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Paramount Global’s Unusual Options Activity Heats Up on Merger News: Time to Buy?

Barchart - Thu Dec 21, 2023

Paramount Global (PARA)  and Warner Bros. Discovery (WBD) CEOs Bob Bakish and David Zazlav met in New York on Tuesday to discuss a possible merger between the two media companies.

While the action was relatively muted for both stocks Wednesday after news about the meeting got out, Paramount’s options were unusually active, with 11 puts or calls with volume-to-open-interest (Vol/OI) ratios above 1.25. In contrast, WBD only had two yesterday that were unusually active.

This suggests investors feel PARA is a better bet than WBD in a possible media tie-up between the two. 

Should you buy Paramount stock? I say yes. Here’s why.  

PARA Has Always Been the Hunted

In every instance where Paramount has been the target of M&A speculation, it has always been the hunted, not the hunter. That's because it is the smallest of all the names that have cropped up in potential consolidation mergers.

But that's okay. If you own PARA, it's good to know that there's interest in your company. That's likely to push the acquisition price higher. How much higher? That's still to be determined.

The news about discussions between Bakish and Zaslav shouldn’t be surprising. Zaslav has a significant problem that needs solving: His Max streaming service might deliver an excellent product, but it needs more subscribers. Except for Netflix (NFLX), you could say that all the streaming services have too few customers, too much debt, and no immediate pathway to profitability.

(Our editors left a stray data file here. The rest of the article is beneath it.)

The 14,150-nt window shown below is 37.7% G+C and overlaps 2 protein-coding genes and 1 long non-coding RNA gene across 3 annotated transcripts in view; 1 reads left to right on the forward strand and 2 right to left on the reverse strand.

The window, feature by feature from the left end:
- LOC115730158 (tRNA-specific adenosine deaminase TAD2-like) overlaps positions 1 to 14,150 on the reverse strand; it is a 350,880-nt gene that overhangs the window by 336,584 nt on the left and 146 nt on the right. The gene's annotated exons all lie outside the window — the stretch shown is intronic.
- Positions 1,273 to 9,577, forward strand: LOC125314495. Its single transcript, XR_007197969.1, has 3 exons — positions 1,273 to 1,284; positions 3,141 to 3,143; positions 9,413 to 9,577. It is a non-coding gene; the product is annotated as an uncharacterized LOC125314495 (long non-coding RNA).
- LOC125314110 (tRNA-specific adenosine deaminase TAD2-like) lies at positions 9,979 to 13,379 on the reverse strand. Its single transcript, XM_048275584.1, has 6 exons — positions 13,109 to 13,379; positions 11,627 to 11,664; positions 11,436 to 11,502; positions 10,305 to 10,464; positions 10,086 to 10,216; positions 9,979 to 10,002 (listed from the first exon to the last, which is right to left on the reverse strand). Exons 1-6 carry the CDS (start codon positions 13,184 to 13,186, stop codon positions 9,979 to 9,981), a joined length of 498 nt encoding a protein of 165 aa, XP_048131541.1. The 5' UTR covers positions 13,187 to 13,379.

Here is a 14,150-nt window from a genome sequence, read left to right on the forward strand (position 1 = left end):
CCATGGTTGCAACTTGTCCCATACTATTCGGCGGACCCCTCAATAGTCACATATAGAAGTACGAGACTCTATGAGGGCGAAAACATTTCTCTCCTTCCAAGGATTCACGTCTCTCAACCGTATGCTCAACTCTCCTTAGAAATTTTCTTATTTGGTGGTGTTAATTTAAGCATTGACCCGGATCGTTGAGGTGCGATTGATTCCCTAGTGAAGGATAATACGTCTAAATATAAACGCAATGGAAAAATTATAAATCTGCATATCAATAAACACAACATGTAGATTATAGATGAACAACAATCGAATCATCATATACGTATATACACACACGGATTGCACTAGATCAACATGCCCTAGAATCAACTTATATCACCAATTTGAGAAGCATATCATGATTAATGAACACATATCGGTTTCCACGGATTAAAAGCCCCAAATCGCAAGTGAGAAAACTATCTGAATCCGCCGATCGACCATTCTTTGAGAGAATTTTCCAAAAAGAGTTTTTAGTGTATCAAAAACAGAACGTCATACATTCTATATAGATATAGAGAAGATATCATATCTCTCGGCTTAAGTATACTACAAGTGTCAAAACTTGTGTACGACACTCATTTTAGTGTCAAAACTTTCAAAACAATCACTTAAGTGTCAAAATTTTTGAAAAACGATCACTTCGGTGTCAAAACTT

In early December, The Wall Street Journal reported that Apple (AAPL) and Paramount discussed merging Apple TV+ with Paramount+ in a single streaming bundle. 

Paramount+ had 63 million subscribers as of Q3 2023. Apple doesn’t release subscriber figures but is estimated to have 11% of the ad-free streaming market, according to market analysis firm Antenna. In addition, its subscriber numbers have tripled over the past two years. Its market share in the ad-free market is thought to be within striking distance of Disney+. 

The next shoe to drop was news involving RedBird Capital and Skydance Media -- it produced Top Gun Maverick and the very popular Netflix hit Grace & Frankie -- they’re rumored to be interested in acquiring Shari Redstone’s control position in Paramount through her family-holding company, National Amusements. 

While Paramount has accelerated the selloff of some of its non-core assets, RedBird and Skydance taking control would accelerate this process. That’s not necessarily a bad thing. 

Citi analyst Jason Bazinet believes that a sum-of-the-parts valuation of Paramount suggests its shares are worth $38, considerably higher than $15 where they’re currently trading.

That brings us back to the discussions between Bakish and Zaslav. Redstone has been touring the various media conglomerates to understand what someone might pay for the company and its different assets. 

Considering Nippon Steel (NPSCY) is willing to pay $55 a share for U.S. Steel (X), about 150% higher than where the U.S. steelmaker’s shares traded before the M&A process got going in August, it’s fair to say that an eventual buyout of Paramount could get to $38 or higher by the time the ink is dry on a sale agreement.